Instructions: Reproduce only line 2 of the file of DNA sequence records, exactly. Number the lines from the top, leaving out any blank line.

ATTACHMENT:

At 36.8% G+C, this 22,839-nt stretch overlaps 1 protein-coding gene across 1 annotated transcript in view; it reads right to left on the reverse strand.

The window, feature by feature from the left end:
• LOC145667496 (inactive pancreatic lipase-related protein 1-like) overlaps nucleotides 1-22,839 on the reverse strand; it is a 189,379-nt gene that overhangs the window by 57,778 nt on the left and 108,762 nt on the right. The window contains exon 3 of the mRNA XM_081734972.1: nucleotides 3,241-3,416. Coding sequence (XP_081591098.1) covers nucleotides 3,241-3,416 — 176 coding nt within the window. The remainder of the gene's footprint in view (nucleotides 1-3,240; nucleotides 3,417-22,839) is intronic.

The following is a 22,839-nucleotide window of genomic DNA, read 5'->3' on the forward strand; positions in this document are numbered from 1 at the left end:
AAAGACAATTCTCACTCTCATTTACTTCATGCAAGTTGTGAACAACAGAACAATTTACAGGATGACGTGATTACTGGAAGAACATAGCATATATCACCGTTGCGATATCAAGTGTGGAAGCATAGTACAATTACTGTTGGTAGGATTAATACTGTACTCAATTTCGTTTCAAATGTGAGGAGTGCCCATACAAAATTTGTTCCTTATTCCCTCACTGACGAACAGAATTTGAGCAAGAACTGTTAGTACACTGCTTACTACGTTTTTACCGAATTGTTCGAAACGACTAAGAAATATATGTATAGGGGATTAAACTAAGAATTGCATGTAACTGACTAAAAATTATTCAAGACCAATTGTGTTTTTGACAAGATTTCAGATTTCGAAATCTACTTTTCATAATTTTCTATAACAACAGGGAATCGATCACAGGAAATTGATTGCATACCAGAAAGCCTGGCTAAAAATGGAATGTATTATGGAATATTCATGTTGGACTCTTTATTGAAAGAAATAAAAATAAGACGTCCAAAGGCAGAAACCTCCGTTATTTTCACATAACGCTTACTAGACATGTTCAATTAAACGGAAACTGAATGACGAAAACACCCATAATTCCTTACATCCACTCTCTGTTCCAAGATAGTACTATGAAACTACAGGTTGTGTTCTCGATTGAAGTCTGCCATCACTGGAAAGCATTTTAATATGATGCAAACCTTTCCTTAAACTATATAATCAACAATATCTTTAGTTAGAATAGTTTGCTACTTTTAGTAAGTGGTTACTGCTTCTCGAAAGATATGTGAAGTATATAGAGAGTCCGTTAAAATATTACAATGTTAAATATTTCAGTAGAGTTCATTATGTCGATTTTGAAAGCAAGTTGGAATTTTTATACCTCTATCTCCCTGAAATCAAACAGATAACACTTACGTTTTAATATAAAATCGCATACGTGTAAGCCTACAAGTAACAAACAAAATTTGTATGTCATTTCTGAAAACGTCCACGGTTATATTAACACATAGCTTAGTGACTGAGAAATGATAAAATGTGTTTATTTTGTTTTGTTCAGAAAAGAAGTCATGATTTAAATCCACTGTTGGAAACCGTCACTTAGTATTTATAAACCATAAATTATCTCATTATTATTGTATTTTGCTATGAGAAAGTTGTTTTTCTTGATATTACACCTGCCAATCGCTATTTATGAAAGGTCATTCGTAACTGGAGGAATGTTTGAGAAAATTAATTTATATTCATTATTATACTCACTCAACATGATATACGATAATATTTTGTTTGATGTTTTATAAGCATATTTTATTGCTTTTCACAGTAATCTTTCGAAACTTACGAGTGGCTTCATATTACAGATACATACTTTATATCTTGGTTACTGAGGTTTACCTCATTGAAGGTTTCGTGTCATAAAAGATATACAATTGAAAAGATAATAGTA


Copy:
The window, feature by feature from the left end: